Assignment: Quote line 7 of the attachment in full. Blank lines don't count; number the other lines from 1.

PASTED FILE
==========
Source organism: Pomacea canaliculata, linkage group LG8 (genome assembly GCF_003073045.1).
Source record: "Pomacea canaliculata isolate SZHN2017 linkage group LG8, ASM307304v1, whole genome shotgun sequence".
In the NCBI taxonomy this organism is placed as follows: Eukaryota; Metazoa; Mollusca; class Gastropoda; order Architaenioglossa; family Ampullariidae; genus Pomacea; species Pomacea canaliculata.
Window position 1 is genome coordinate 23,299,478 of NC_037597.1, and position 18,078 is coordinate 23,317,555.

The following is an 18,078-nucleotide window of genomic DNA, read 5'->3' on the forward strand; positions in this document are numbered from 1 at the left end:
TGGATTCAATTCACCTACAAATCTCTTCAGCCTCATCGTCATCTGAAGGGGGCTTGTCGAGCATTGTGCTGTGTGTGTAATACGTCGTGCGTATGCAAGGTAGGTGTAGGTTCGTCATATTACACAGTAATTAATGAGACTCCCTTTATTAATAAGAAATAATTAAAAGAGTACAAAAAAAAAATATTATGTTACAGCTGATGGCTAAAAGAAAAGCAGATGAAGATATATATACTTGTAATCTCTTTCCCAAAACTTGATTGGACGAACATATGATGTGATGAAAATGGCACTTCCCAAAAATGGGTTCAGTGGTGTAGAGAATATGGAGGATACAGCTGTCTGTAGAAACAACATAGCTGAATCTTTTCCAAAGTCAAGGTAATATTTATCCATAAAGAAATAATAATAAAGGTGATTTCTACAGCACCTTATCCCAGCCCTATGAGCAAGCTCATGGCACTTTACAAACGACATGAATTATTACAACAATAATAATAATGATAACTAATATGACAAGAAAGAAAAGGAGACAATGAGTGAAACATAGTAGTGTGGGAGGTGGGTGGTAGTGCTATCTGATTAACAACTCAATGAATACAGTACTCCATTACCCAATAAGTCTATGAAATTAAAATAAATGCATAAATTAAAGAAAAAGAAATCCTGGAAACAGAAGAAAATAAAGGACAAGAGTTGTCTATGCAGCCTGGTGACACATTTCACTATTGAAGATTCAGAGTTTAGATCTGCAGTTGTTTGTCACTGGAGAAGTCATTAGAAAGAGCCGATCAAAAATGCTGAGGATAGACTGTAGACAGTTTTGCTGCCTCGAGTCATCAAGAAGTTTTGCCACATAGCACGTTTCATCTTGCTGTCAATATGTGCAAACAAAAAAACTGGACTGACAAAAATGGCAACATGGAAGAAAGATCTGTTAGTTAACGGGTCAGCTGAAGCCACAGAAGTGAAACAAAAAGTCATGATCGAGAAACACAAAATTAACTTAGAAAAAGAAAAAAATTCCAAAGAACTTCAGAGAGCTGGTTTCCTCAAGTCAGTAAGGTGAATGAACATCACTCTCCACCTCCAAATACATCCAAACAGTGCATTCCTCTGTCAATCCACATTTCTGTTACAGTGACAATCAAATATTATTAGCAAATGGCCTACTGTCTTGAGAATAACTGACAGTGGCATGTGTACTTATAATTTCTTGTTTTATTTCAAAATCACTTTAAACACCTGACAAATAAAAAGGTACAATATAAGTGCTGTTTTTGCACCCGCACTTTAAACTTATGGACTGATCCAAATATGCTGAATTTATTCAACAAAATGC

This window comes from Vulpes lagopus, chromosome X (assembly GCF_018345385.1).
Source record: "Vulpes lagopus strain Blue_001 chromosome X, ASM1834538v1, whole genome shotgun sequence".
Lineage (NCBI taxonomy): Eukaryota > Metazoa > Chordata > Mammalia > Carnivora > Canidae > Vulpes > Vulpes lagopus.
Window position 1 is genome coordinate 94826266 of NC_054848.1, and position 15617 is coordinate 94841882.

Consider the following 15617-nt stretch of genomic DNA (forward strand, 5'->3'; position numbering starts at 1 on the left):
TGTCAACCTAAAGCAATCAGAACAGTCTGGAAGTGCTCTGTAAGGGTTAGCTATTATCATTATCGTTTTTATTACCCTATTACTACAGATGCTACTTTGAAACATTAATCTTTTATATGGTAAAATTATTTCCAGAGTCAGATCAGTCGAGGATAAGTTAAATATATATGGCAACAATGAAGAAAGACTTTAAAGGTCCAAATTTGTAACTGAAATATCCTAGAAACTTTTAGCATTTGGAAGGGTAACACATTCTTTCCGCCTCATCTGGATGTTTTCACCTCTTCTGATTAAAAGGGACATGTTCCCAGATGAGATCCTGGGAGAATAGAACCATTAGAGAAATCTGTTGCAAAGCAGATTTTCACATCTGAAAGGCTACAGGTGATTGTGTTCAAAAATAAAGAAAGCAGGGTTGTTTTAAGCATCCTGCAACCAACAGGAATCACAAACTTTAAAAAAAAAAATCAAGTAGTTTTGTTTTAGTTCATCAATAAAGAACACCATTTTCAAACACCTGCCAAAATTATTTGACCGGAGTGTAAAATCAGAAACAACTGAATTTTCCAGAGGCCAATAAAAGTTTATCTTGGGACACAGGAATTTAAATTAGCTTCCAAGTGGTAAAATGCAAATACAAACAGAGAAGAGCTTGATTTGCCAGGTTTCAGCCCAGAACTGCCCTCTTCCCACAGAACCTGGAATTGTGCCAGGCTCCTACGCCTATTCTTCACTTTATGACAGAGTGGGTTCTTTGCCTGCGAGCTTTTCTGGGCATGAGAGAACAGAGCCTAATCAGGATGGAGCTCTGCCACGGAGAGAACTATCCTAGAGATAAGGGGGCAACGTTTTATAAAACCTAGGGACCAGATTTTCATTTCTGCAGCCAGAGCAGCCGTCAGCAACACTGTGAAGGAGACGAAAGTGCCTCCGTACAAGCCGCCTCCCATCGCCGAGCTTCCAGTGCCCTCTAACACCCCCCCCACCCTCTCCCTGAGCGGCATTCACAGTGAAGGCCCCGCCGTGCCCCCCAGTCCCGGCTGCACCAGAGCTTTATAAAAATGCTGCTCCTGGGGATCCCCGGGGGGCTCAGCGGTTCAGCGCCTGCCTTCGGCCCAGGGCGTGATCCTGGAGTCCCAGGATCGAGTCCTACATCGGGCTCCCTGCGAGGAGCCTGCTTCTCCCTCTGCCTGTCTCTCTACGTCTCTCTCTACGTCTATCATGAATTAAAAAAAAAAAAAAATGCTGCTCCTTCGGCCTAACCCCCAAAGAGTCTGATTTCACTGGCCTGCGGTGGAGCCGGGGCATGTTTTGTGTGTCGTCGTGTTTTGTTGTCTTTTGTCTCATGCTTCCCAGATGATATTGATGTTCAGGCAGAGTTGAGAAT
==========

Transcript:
This window comes from Vulpes lagopus, chromosome X (assembly GCF_018345385.1).